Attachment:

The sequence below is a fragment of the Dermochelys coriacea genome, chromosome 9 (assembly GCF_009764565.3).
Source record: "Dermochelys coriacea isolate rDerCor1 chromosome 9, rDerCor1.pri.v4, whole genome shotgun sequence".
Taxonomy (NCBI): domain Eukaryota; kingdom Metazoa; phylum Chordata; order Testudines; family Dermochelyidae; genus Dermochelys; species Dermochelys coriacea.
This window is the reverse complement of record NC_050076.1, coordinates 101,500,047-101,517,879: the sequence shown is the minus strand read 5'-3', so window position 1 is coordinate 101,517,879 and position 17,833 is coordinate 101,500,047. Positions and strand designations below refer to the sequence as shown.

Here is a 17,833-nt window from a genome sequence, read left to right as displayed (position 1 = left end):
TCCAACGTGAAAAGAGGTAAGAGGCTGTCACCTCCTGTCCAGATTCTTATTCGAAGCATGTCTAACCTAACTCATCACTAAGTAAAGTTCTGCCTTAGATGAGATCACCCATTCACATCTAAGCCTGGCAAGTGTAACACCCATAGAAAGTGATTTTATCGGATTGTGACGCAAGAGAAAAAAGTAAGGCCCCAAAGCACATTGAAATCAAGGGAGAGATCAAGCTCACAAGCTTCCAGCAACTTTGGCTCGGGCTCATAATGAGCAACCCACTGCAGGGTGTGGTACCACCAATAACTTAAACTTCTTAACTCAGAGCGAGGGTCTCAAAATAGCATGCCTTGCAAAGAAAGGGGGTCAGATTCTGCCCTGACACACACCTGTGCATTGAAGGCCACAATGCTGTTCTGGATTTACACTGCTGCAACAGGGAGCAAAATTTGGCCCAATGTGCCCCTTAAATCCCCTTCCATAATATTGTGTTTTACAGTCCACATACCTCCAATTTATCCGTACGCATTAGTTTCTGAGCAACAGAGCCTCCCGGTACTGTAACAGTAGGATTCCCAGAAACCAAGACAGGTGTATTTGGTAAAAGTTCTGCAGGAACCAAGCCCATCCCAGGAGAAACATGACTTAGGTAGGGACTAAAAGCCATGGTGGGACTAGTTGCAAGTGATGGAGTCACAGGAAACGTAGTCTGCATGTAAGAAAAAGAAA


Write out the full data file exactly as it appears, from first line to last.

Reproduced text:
The sequence below is a fragment of the Dermochelys coriacea genome, chromosome 9 (assembly GCF_009764565.3).
Source record: "Dermochelys coriacea isolate rDerCor1 chromosome 9, rDerCor1.pri.v4, whole genome shotgun sequence".
Taxonomy (NCBI): domain Eukaryota; kingdom Metazoa; phylum Chordata; order Testudines; family Dermochelyidae; genus Dermochelys; species Dermochelys coriacea.
This window is the reverse complement of record NC_050076.1, coordinates 101,500,047-101,517,879: the sequence shown is the minus strand read 5'-3', so window position 1 is coordinate 101,517,879 and position 17,833 is coordinate 101,500,047. Positions and strand designations below refer to the sequence as shown.

Here is a 17,833-nt window from a genome sequence, read left to right as displayed (position 1 = left end):
TCCAACGTGAAAAGAGGTAAGAGGCTGTCACCTCCTGTCCAGATTCTTATTCGAAGCATGTCTAACCTAACTCATCACTAAGTAAAGTTCTGCCTTAGATGAGATCACCCATTCACATCTAAGCCTGGCAAGTGTAACACCCATAGAAAGTGATTTTATCGGATTGTGACGCAAGAGAAAAAAGTAAGGCCCCAAAGCACATTGAAATCAAGGGAGAGATCAAGCTCACAAGCTTCCAGCAACTTTGGCTCGGGCTCATAATGAGCAACCCACTGCAGGGTGTGGTACCACCAATAACTTAAACTTCTTAACTCAGAGCGAGGGTCTCAAAATAGCATGCCTTGCAAAGAAAGGGGGTCAGATTCTGCCCTGACACACACCTGTGCATTGAAGGCCACAATGCTGTTCTGGATTTACACTGCTGCAACAGGGAGCAAAATTTGGCCCAATGTGCCCCTTAAATCCCCTTCCATAATATTGTGTTTTACAGTCCACATACCTCCAATTTATCCGTACGCATTAGTTTCTGAGCAACAGAGCCTCCCGGTACTGTAACAGTAGGATTCCCAGAAACCAAGACAGGTGTATTTGGTAAAAGTTCTGCAGGAACCAAGCCCATCCCAGGAGAAACATGACTTAGGTAGGGACTAAAAGCCATGGTGGGACTAGTTGCAAGTGATGGAGTCACAGGAAACGTAGTCTGCATGTAAGAAAAAGAAA